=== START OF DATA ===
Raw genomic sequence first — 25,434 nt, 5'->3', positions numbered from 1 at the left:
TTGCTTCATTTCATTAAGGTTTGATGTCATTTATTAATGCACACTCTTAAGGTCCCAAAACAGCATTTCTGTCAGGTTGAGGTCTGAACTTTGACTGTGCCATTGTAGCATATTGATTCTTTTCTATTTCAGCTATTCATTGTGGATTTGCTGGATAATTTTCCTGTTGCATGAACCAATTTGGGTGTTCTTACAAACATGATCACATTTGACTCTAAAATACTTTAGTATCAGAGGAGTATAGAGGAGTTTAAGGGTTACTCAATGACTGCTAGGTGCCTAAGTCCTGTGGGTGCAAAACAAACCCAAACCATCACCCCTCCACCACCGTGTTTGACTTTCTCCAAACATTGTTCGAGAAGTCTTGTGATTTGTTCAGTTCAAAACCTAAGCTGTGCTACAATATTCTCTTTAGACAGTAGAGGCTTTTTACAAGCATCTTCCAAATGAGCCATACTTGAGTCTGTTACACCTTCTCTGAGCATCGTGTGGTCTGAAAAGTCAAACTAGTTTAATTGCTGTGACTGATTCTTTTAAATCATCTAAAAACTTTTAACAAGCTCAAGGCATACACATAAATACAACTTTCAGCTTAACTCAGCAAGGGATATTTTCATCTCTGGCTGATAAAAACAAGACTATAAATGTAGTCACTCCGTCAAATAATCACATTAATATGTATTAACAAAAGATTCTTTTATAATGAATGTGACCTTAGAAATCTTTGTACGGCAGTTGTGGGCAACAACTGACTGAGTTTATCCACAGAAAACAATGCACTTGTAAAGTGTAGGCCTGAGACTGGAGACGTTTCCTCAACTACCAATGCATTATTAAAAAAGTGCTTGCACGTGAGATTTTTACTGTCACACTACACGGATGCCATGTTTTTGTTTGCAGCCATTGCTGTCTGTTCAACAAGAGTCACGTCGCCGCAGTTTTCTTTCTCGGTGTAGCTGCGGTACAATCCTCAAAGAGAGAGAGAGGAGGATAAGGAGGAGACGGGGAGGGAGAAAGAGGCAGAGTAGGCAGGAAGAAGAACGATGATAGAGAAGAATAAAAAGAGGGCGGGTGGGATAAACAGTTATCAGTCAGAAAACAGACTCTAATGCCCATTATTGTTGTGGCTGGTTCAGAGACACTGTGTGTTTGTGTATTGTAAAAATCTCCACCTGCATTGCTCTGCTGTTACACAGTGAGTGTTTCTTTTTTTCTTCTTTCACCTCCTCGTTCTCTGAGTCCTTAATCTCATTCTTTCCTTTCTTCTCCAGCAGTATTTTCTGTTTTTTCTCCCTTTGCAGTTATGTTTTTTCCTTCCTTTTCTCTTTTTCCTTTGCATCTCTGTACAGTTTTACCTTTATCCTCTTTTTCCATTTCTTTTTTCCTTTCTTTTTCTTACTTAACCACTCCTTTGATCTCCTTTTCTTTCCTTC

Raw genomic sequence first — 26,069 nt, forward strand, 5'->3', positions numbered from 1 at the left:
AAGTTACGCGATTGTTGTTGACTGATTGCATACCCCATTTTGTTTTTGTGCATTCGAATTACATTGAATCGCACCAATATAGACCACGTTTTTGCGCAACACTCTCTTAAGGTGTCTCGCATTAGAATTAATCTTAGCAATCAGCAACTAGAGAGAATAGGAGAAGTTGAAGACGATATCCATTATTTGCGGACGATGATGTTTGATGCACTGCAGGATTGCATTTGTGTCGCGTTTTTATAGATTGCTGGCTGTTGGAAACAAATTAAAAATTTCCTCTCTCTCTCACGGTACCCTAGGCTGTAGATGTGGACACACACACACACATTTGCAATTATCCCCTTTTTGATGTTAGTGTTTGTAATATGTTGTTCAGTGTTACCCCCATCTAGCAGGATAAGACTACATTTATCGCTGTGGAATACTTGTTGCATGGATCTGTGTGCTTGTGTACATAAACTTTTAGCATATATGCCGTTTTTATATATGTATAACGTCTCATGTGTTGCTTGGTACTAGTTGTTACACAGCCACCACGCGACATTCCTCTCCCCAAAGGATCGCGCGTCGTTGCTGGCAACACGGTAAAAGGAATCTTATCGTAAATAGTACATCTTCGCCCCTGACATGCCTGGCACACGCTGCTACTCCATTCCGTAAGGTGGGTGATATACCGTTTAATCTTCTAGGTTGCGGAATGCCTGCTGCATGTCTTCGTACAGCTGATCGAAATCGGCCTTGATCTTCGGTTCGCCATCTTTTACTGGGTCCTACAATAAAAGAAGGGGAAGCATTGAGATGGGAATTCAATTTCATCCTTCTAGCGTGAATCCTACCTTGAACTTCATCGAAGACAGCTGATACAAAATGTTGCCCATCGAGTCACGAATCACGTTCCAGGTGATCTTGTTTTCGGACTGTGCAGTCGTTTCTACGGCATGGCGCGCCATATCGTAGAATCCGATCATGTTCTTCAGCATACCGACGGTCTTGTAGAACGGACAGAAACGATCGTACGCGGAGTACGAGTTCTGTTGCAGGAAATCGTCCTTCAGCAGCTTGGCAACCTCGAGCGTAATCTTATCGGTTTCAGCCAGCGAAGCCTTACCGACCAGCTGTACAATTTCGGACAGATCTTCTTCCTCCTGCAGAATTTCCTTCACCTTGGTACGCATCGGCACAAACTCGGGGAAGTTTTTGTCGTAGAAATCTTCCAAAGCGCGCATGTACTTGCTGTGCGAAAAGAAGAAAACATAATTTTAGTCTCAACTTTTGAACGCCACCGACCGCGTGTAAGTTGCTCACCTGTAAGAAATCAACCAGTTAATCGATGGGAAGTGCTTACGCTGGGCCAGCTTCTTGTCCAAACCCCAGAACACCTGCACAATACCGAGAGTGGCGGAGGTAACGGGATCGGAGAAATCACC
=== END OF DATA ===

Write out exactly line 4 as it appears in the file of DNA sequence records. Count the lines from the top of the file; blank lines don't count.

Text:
AAGTTACGCGATTGTTGTTGACTGATTGCATACCCCATTTTGTTTTTGTGCATTCGAATTACATTGAATCGCACCAATATAGACCACGTTTTTGCGCAACACTCTCTTAAGGTGTCTCGCATTAGAATTAATCTTAGCAATCAGCAACTAGAGAGAATAGGAGAAGTTGAAGACGATATCCATTATTTGCGGACGATGATGTTTGATGCACTGCAGGATTGCATTTGTGTCGCGTTTTTATAGATTGCTGGCTGTTGGAAACAAATTAAAAATTTCCTCTCTCTCTCACGGTACCCTAGGCTGTAGATGTGGACACACACACACACATTTGCAATTATCCCCTTTTTGATGTTAGTGTTTGTAATATGTTGTTCAGTGTTACCCCCATCTAGCAGGATAAGACTACATTTATCGCTGTGGAATACTTGTTGCATGGATCTGTGTGCTTGTGTACATAAACTTTTAGCATATATGCCGTTTTTATATATGTATAACGTCTCATGTGTTGCTTGGTACTAGTTGTTACACAGCCACCACGCGACATTCCTCTCCCCAAAGGATCGCGCGTCGTTGCTGGCAACACGGTAAAAGGAATCTTATCGTAAATAGTACATCTTCGCCCCTGACATGCCTGGCACACGCTGCTACTCCATTCCGTAAGGTGGGTGATATACCGTTTAATCTTCTAGGTTGCGGAATGCCTGCTGCATGTCTTCGTACAGCTGATCGAAATCGGCCTTGATCTTCGGTTCGCCATCTTTTACTGGGTCCTACAATAAAAGAAGGGGAAGCATTGAGATGGGAATTCAATTTCATCCTTCTAGCGTGAATCCTACCTTGAACTTCATCGAAGACAGCTGATACAAAATGTTGCCCATCGAGTCACGAATCACGTTCCAGGTGATCTTGTTTTCGGACTGTGCAGTCGTTTCTACGGCATGGCGCGCCATATCGTAGAATCCGATCATGTTCTTCAGCATACCGACGGTCTTGTAGAACGGACAGAAACGATCGTACGCGGAGTACGAGTTCTGTTGCAGGAAATCGTCCTTCAGCAGCTTGGCAACCTCGAGCGTAATCTTATCGGTTTCAGCCAGCGAAGCCTTACCGACCAGCTGTACAATTTCGGACAGATCTTCTTCCTCCTGCAGAATTTCCTTCACCTTGGTACGCATCGGCACAAACTCGGGGAAGTTTTTGTCGTAGAAATCTTCCAAAGCGCGCATGTACTTGCTGTGCGAAAAGAAGAAAACATAATTTTAGTCTCAACTTTTGAACGCCACCGACCGCGTGTAAGTTGCTCACCTGTAAGAAATCAACCAGTTAATCGATGGGAAGTGCTTACGCTGGGCCAGCTTCTTGTCCAAACCCCAGAACACCTGCACAATACCGAGAGTGGCGGAGGTAACGGGATCGGAGAAATCACC